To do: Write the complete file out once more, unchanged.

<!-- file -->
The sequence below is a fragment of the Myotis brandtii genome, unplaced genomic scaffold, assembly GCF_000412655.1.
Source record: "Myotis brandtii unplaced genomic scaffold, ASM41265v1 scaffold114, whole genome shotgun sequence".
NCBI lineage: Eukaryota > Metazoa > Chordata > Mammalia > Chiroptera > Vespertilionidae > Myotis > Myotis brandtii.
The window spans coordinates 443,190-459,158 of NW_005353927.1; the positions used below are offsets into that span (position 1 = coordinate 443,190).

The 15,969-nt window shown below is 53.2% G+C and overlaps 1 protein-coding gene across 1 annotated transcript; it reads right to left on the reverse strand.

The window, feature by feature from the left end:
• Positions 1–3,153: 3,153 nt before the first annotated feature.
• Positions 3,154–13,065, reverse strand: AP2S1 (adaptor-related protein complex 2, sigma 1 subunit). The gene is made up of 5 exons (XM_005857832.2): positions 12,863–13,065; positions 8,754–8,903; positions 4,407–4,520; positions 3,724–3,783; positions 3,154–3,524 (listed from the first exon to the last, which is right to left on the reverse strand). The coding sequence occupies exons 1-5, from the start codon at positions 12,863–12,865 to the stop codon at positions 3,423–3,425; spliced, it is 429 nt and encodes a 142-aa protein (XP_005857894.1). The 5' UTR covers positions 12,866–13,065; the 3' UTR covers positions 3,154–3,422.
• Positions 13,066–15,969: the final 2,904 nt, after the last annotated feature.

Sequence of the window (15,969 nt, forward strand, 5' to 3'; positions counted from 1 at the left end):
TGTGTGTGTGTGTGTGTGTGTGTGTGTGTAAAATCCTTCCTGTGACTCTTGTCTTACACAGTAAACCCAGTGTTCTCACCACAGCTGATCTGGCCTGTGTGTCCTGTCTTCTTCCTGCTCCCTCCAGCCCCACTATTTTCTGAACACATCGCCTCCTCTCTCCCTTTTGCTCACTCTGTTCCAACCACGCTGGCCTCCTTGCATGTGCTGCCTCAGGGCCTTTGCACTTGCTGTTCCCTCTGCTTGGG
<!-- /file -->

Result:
The sequence below is a fragment of the Myotis brandtii genome, unplaced genomic scaffold, assembly GCF_000412655.1.
Source record: "Myotis brandtii unplaced genomic scaffold, ASM41265v1 scaffold114, whole genome shotgun sequence".
NCBI lineage: Eukaryota > Metazoa > Chordata > Mammalia > Chiroptera > Vespertilionidae > Myotis > Myotis brandtii.
The window spans coordinates 443,190-459,158 of NW_005353927.1; the positions used below are offsets into that span (position 1 = coordinate 443,190).

The 15,969-nt window shown below is 53.2% G+C and overlaps 1 protein-coding gene across 1 annotated transcript; it reads right to left on the reverse strand.

The window, feature by feature from the left end:
• Positions 1–3,153: 3,153 nt before the first annotated feature.
• Positions 3,154–13,065, reverse strand: AP2S1 (adaptor-related protein complex 2, sigma 1 subunit). The gene is made up of 5 exons (XM_005857832.2): positions 12,863–13,065; positions 8,754–8,903; positions 4,407–4,520; positions 3,724–3,783; positions 3,154–3,524 (listed from the first exon to the last, which is right to left on the reverse strand). The coding sequence occupies exons 1-5, from the start codon at positions 12,863–12,865 to the stop codon at positions 3,423–3,425; spliced, it is 429 nt and encodes a 142-aa protein (XP_005857894.1). The 5' UTR covers positions 12,866–13,065; the 3' UTR covers positions 3,154–3,422.
• Positions 13,066–15,969: the final 2,904 nt, after the last annotated feature.

Sequence of the window (15,969 nt, forward strand, 5' to 3'; positions counted from 1 at the left end):
TGTGTGTGTGTGTGTGTGTGTGTGTGTGTAAAATCCTTCCTGTGACTCTTGTCTTACACAGTAAACCCAGTGTTCTCACCACAGCTGATCTGGCCTGTGTGTCCTGTCTTCTTCCTGCTCCCTCCAGCCCCACTATTTTCTGAACACATCGCCTCCTCTCTCCCTTTTGCTCACTCTGTTCCAACCACGCTGGCCTCCTTGCATGTGCTGCCTCAGGGCCTTTGCACTTGCTGTTCCCTCTGCTTGGG